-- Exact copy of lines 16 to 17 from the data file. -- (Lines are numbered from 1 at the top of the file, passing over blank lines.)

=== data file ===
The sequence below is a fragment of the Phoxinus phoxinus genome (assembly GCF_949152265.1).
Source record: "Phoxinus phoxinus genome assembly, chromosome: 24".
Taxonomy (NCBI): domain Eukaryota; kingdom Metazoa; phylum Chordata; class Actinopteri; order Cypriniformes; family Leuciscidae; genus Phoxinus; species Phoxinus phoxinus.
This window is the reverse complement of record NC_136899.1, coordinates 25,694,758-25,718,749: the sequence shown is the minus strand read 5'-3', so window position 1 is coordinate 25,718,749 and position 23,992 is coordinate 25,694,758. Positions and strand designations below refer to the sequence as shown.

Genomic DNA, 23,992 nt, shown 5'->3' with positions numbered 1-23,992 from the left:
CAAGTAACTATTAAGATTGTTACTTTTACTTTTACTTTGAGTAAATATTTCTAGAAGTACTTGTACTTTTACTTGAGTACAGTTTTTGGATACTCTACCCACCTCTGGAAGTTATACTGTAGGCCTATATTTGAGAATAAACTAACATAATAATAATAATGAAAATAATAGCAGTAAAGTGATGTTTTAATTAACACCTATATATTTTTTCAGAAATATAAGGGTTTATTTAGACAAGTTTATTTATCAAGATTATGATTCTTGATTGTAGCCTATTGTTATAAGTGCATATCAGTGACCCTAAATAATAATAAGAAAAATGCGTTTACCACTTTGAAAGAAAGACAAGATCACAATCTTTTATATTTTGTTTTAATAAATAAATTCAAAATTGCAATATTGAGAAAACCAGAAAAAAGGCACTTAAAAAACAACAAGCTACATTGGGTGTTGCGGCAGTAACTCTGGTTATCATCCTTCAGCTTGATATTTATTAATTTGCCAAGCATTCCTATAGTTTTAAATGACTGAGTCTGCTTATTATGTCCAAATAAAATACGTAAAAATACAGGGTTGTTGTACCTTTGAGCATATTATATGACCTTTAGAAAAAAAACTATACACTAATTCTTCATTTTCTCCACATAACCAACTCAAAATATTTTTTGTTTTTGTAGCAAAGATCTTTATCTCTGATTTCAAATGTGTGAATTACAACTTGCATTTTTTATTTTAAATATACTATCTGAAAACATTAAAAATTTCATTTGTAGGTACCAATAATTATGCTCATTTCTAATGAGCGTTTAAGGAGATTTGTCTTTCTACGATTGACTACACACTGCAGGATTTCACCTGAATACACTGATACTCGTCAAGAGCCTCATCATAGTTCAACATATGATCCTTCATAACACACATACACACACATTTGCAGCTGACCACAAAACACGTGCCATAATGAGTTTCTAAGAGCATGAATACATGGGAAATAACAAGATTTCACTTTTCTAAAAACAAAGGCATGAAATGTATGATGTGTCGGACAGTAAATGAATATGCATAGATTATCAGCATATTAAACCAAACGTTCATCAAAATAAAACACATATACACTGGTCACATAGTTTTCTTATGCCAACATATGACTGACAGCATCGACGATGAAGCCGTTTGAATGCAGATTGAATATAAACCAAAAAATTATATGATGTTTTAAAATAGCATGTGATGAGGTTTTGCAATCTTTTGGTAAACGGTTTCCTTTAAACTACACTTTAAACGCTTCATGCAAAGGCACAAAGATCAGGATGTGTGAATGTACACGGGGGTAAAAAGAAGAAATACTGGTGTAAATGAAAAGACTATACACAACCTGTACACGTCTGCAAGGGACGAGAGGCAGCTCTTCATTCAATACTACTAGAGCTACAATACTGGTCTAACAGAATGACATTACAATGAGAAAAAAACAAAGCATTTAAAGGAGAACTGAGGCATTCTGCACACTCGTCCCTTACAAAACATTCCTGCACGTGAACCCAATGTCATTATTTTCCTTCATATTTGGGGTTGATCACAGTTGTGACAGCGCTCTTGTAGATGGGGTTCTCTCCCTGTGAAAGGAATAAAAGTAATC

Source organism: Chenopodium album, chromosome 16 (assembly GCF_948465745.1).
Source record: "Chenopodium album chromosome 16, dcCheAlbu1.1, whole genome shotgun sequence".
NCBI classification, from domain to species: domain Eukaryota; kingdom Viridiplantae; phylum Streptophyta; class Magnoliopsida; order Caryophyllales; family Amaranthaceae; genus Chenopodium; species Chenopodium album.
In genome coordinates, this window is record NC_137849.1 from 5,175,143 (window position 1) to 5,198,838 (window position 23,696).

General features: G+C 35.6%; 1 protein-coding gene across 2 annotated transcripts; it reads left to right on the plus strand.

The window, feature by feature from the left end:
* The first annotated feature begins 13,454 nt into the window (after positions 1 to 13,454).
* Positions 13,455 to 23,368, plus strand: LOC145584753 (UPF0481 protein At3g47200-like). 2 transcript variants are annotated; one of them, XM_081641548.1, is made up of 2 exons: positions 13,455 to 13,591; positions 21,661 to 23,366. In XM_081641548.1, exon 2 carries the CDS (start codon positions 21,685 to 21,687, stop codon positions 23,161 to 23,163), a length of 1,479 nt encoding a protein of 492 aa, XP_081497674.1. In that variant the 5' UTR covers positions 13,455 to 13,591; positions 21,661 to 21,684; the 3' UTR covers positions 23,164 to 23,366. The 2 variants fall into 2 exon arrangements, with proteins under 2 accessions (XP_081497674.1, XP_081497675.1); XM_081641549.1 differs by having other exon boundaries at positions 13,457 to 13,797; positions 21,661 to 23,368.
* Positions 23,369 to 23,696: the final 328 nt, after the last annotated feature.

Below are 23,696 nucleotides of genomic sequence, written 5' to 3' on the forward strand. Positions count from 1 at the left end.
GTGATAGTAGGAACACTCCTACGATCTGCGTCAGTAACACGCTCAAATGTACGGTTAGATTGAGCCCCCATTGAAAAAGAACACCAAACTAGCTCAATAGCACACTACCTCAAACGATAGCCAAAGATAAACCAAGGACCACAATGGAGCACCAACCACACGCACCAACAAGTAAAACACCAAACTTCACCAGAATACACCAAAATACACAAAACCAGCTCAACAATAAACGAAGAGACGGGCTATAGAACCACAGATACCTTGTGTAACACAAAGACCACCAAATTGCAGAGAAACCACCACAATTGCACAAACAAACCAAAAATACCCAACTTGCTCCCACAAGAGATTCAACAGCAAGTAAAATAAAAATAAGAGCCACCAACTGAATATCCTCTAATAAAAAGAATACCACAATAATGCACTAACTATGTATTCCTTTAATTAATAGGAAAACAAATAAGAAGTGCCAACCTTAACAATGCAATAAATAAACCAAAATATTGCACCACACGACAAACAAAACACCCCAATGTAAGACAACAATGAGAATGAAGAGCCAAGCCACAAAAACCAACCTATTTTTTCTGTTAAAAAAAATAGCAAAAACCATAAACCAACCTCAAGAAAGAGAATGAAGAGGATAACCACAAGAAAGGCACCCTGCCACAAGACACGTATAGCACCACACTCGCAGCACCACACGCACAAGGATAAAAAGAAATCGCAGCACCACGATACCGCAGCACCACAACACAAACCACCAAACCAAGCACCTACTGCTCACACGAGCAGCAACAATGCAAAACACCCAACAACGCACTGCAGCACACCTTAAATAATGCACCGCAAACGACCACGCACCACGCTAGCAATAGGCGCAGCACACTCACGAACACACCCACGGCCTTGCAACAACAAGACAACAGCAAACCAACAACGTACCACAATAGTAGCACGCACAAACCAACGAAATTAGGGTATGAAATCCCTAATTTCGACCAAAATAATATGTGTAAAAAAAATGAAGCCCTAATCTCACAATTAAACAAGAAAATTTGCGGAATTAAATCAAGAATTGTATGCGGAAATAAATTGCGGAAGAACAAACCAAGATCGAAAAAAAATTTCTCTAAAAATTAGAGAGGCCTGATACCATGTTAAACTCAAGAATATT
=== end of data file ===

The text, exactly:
Below are 23,696 nucleotides of genomic sequence, written 5' to 3' on the forward strand. Positions count from 1 at the left end.
GTGATAGTAGGAACACTCCTACGATCTGCGTCAGTAACACGCTCAAATGTACGGTTAGATTGAGCCCCCATTGAAAAAGAACACCAAACTAGCTCAATAGCACACTACCTCAAACGATAGCCAAAGATAAACCAAGGACCACAATGGAGCACCAACCACACGCACCAACAAGTAAAACACCAAACTTCACCAGAATACACCAAAATACACAAAACCAGCTCAACAATAAACGAAGAGACGGGCTATAGAACCACAGATACCTTGTGTAACACAAAGACCACCAAATTGCAGAGAAACCACCACAATTGCACAAACAAACCAAAAATACCCAACTTGCTCCCACAAGAGATTCAACAGCAAGTAAAATAAAAATAAGAGCCACCAACTGAATATCCTCTAATAAAAAGAATACCACAATAATGCACTAACTATGTATTCCTTTAATTAATAGGAAAACAAATAAGAAGTGCCAACCTTAACAATGCAATAAATAAACCAAAATATTGCACCACACGACAAACAAAACACCCCAATGTAAGACAACAATGAGAATGAAGAGCCAAGCCACAAAAACCAACCTATTTTTTCTGTTAAAAAAAATAGCAAAAACCATAAACCAACCTCAAGAAAGAGAATGAAGAGGATAACCACAAGAAAGGCACCCTGCCACAAGACACGTATAGCACCACACTCGCAGCACCACACGCACAAGGATAAAAAGAAATCGCAGCACCACGATACCGCAGCACCACAACACAAACCACCAAACCAAGCACCTACTGCTCACACGAGCAGCAACAATGCAAAACACCCAACAACGCACTGCAGCACACCTTAAATAATGCACCGCAAACGACCACGCACCACGCTAGCAATAGGCGCAGCACACTCACGAACACACCCACGGCCTTGCAACAACAAGACAACAGCAAACCAACAACGTACCACAATAGTAGCACGCACAAACCAACGAAATTAGGGTATGAAATCCCTAATTTCGACCAAAATAATATGTGTAAAAAAAATGAAGCCCTAATCTCACAATTAAACAAGAAAATTTGCGGAATTAAATCAAGAATTGTATGCGGAAATAAATTGCGGAAGAACAAACCAAGATCGAAAAAAAATTTCTCTAAAAATTAGAGAGGCCTGATACCATGTTAAACTCAAGAATATT